Pretoria – South Africa recorded a trade balance surplus of R9.50bn in May, the SA Revenue Service (SARS) announced on Friday.
This includes trade data with Botswana, Lesotho, Namibia and Swaziland (BLNS).
The year-to-date trade balance surplus – in other words from January 1 to May 31 2017 – of R19.52bn is an improvement on the deficit for the comparable period in 2016 of R13.29bn, SARS said in a statement.
The R9.50bn BLNS-included trade balance surplus for May 2017 is attributable to exports of R105.02bn and imports of R95.52bn. Exports increased from April 2017 to May 2017 by R13.99bn (15.4%) and imports increased by R9.46bn (11.0%) over the same period.
Exports for the year-to-date – January 1 to May 31 – grew by 6.1% from R438.01bn in 2016 to R464.78bn in 2017. Imports for the year-to-date of R445.25bn are 1.3% less than the imports recorded in January to May 2016, namely R451.30bn.
According to the Nedbank’s Economic Unit, the trade account remained in surplus for the fourth month in succession.
The rand firmed both against the US dollar and on a trade-weighted basis over the 12 months to May 2017, suggesting an increase in trade volumes, the unit commented.
“The cumulative surplus for the first five months of the year rose to R19.52bn compared with the R13.29bn deficit over the same period in 2016,” said the unit.
“Exports should be propped up by improving global demand and higher commodity prices during 2017, while imports will be contained by weak economic growth. Trade figures will remain highly volatile due to both global and domestic factors.”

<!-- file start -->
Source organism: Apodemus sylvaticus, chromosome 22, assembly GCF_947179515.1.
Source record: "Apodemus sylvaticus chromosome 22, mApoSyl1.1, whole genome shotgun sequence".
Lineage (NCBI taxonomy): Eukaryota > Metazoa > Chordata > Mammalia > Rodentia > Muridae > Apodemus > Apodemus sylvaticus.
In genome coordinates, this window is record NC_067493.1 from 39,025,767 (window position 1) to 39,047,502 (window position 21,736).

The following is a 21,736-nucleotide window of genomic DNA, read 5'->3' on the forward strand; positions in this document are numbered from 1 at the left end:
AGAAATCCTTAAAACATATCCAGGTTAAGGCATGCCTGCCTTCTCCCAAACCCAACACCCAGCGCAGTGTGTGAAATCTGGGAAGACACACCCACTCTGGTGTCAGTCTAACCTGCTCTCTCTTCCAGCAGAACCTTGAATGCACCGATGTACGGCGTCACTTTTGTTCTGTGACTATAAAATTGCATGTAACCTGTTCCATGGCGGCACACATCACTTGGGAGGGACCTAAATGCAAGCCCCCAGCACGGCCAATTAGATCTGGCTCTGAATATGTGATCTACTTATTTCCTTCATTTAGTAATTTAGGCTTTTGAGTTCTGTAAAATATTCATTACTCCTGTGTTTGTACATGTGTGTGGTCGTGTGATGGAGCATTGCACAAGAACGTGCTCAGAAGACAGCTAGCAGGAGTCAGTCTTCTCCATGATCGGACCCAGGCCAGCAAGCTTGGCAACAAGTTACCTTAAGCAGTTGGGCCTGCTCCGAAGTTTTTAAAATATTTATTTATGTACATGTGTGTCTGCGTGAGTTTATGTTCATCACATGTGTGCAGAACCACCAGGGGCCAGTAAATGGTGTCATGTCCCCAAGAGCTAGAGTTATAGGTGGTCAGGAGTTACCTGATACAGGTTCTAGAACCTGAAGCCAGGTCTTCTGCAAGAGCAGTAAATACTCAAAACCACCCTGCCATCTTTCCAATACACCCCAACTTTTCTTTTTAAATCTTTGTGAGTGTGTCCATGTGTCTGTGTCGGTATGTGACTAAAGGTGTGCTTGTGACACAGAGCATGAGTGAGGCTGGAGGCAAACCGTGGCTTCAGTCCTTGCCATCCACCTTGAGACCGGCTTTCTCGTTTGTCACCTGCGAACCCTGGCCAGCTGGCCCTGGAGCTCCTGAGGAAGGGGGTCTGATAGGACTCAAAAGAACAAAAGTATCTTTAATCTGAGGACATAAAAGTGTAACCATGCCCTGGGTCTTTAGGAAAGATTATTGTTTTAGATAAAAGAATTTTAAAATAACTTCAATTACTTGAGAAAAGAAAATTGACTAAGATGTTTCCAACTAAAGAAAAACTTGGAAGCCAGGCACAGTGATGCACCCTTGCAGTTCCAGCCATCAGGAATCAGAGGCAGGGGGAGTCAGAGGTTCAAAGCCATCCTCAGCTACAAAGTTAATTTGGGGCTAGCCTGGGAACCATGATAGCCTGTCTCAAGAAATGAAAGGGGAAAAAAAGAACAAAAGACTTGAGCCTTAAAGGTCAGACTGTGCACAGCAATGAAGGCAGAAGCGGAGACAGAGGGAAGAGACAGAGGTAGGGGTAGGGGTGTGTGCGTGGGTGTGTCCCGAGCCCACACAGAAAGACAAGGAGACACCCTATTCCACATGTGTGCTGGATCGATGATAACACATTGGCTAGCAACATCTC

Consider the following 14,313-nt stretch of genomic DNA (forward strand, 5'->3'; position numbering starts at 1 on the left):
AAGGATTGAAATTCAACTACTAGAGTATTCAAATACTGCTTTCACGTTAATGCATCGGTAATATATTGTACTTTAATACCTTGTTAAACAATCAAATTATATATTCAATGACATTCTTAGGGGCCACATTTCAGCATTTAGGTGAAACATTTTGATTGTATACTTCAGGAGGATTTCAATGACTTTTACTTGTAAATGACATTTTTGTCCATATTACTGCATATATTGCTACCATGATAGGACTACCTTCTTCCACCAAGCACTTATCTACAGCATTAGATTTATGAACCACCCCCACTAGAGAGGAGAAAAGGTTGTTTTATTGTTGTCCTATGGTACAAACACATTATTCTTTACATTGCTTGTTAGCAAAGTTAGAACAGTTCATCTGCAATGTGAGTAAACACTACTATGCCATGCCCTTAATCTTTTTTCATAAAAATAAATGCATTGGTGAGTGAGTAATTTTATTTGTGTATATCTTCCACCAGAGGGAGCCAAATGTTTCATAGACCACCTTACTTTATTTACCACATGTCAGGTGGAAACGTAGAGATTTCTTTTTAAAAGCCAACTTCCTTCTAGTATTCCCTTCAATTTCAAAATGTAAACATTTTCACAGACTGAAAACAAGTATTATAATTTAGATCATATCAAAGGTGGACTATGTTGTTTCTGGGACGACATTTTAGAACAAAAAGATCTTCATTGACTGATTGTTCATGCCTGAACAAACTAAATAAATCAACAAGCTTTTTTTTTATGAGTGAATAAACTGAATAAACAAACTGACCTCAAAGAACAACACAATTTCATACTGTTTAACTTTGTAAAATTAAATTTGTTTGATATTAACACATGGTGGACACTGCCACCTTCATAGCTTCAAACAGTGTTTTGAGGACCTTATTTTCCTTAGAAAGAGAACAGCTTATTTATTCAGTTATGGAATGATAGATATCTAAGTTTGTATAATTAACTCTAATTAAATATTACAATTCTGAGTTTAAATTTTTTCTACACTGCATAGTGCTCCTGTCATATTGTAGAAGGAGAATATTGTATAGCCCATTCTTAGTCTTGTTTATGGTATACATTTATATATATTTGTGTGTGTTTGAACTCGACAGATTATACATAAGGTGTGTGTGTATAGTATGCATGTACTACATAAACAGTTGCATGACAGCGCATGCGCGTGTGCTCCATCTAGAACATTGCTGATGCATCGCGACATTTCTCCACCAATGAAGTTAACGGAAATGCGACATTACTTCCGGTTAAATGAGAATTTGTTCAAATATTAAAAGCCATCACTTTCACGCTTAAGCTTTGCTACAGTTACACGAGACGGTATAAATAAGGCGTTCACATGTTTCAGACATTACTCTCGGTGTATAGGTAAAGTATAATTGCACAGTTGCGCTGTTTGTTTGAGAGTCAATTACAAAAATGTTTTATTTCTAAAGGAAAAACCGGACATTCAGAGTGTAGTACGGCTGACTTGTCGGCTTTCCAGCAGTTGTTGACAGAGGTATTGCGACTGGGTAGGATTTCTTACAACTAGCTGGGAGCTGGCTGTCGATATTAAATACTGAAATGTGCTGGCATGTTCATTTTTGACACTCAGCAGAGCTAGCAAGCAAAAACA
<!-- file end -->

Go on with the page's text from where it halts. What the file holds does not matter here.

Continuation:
“Whilst the trade balance is only one component of the current account, it shows that the real economy is adjusting in spite of GDP growth forecast being revised downwards in 2017 as consumer and business sentiments fail to recover from the current lows due heightened political and policy uncertainty,” Standard Bank head of commercial banking Karl Gotte said on Friday.
“The business landscape, which ought to be in the forefront of attracting investment and contributing to the overall economic growth, is faced with challenges in getting the required investments to avert recession due to suppressed business confidence and plunging investor sentiments.
“This however, is not the time to panic but time for businesses to be leaders and create a value chain of diplomats that work together to explore alternative opportunities and penetrate in markets that exist in the global business landscape.”
On a year-on-year basis, the R9.50bn trade balance surplus for May 2017 is a deterioration from the surplus recorded in May 2016 of R13.10bn, SARS said.
Exports of R105.02bn are 5.8% more than the exports recorded in May 2016 of R99.26bn. Imports of R95.52bn are 10.9% more than the imports recorded in May 2016 of R86.16bn.
April 2017’s trade balance surplus was revised downwards by R0.11bn from the previous month’s preliminary surplus of R5.08bn to a revised surplus of R4.97bn as a result of ongoing Vouchers of Correction (VOCs), according to SARS. A VOC is a document used in SA shipping to amend any details that has already been filed with customs for a particular shipment.